SPRINGFIELD, Mo. Studies dating back a decade show that sexual assault is more likely to occur on a college campus within the first six weeks of classes, and Missouri State's Title IX office is all too familiar with those numbers.
"I think they're doing enough, but I think they can do more," grad student Shae Darough says.
The Title IX office partners with Green Dot, a national program aimed at helping victims of sexual assault, to give those affected a safe place to go, or in some cases, help. MSU Title IX Coordinator Jill Patterson says increasing visibility has helped the department make a bigger impact.
"When something happens to some one it becomes more and more likely that someone in that conversation will say, 'hey, you should go see Jill,'" she says.
She says there are many factors for why those first six weeks are so troubling, "there are many people spreading their wings away from their parents and their good advice for the first time," she said.
The office shows a PowerPoint presentation to all incoming freshmen outlining the steps they can take to avoid and report sexual assaults. That's helped increase awareness.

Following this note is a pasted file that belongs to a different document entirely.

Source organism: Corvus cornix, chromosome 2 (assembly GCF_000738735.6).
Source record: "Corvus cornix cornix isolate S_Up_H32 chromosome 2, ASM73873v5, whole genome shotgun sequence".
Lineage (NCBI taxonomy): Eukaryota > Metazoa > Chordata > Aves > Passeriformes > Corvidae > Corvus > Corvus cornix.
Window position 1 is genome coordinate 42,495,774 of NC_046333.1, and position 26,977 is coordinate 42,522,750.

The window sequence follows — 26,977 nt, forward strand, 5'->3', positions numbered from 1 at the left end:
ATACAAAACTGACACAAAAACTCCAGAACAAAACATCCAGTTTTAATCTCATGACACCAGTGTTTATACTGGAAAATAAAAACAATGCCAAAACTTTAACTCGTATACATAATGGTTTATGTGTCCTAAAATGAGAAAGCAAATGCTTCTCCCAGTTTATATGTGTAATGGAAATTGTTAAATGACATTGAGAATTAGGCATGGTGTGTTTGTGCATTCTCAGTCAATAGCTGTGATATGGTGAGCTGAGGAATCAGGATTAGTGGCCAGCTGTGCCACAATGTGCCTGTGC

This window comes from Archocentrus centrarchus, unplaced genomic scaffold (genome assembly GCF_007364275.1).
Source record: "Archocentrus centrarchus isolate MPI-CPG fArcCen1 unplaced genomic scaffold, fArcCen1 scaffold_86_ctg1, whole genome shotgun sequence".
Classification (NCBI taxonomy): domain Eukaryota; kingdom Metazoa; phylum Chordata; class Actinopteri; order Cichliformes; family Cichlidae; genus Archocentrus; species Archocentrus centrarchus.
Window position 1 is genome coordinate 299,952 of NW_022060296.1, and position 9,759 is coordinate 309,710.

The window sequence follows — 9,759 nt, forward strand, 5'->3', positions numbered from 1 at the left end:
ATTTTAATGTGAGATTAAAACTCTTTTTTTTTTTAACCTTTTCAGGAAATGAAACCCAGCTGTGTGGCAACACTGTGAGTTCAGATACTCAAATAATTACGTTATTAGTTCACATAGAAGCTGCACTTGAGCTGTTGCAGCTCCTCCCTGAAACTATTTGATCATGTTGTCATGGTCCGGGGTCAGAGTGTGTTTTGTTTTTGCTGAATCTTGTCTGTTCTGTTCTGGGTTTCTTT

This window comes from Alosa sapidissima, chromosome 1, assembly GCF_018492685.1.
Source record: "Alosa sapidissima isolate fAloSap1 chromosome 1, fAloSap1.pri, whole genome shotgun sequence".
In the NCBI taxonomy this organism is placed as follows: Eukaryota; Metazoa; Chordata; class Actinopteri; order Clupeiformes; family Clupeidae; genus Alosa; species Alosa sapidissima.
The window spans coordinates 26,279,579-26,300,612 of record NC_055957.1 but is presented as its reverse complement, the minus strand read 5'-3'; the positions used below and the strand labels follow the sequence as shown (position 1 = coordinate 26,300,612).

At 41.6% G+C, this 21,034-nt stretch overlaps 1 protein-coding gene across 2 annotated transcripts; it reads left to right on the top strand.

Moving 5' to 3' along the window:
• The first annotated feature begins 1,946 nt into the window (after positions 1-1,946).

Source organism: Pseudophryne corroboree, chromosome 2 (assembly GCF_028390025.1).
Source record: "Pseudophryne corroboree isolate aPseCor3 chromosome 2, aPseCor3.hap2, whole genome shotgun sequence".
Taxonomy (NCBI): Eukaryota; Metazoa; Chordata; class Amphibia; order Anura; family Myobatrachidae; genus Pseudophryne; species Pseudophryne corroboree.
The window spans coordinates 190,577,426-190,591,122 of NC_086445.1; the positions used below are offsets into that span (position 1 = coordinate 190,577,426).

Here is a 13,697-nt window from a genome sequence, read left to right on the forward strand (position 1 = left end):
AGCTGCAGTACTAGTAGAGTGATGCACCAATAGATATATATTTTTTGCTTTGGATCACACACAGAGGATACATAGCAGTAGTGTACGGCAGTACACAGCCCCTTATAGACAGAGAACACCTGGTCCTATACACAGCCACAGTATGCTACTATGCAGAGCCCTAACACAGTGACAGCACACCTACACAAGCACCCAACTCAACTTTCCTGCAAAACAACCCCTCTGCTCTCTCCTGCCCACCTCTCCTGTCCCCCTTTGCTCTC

"When people come to campus and see a sexual assault happen they're in the know now, like yes, this could happen to you," Darough says.
But the PowerPoint also includes one of the more troubling statistics - about a quarter of victims don't tell anybody what happened to them.
"There's so many people on this campus who are afraid to speak out because they feel like nothing's going to be done to the person that assaulted them," MSU Junior Glynnessa Smith says.
There's no limit on when you have to report assaults to the Title IX Office. They appreciate how important time is to victims.
"We want to help them," Patterson says.
It's early but the Title IX Office says the numbers compared to last year are down.
If you need to report an assault, you can follow a link to MSU's Green Dot web site from this page.